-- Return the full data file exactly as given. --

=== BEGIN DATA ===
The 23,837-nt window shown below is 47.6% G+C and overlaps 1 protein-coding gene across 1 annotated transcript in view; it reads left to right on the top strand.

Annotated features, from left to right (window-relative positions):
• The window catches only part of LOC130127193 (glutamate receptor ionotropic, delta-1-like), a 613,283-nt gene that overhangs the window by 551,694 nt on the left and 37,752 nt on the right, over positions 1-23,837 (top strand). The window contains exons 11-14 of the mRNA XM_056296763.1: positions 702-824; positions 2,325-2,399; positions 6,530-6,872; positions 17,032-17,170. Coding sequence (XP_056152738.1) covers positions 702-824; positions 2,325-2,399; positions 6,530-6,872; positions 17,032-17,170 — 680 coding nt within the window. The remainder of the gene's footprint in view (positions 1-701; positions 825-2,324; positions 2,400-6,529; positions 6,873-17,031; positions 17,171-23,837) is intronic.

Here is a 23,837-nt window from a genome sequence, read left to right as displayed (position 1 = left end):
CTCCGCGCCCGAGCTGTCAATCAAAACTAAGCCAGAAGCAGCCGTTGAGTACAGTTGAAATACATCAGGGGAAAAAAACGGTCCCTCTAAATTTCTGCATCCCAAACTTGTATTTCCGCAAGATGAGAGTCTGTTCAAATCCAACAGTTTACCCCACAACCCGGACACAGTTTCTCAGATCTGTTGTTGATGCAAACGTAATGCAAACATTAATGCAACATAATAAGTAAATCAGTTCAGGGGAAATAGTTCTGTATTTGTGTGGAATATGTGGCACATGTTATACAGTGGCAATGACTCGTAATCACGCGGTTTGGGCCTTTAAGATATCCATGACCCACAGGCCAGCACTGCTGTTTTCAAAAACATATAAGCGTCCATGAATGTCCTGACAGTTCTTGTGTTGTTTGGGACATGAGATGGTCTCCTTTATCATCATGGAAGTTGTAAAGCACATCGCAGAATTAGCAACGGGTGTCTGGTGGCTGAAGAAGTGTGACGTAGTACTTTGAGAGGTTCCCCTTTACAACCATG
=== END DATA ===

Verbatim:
The 23,837-nt window shown below is 47.6% G+C and overlaps 1 protein-coding gene across 1 annotated transcript in view; it reads left to right on the top strand.

Annotated features, from left to right (window-relative positions):
• The window catches only part of LOC130127193 (glutamate receptor ionotropic, delta-1-like), a 613,283-nt gene that overhangs the window by 551,694 nt on the left and 37,752 nt on the right, over positions 1-23,837 (top strand). The window contains exons 11-14 of the mRNA XM_056296763.1: positions 702-824; positions 2,325-2,399; positions 6,530-6,872; positions 17,032-17,170. Coding sequence (XP_056152738.1) covers positions 702-824; positions 2,325-2,399; positions 6,530-6,872; positions 17,032-17,170 — 680 coding nt within the window. The remainder of the gene's footprint in view (positions 1-701; positions 825-2,324; positions 2,400-6,529; positions 6,873-17,031; positions 17,171-23,837) is intronic.

Here is a 23,837-nt window from a genome sequence, read left to right as displayed (position 1 = left end):
CTCCGCGCCCGAGCTGTCAATCAAAACTAAGCCAGAAGCAGCCGTTGAGTACAGTTGAAATACATCAGGGGAAAAAAACGGTCCCTCTAAATTTCTGCATCCCAAACTTGTATTTCCGCAAGATGAGAGTCTGTTCAAATCCAACAGTTTACCCCACAACCCGGACACAGTTTCTCAGATCTGTTGTTGATGCAAACGTAATGCAAACATTAATGCAACATAATAAGTAAATCAGTTCAGGGGAAATAGTTCTGTATTTGTGTGGAATATGTGGCACATGTTATACAGTGGCAATGACTCGTAATCACGCGGTTTGGGCCTTTAAGATATCCATGACCCACAGGCCAGCACTGCTGTTTTCAAAAACATATAAGCGTCCATGAATGTCCTGACAGTTCTTGTGTTGTTTGGGACATGAGATGGTCTCCTTTATCATCATGGAAGTTGTAAAGCACATCGCAGAATTAGCAACGGGTGTCTGGTGGCTGAAGAAGTGTGACGTAGTACTTTGAGAGGTTCCCCTTTACAACCATG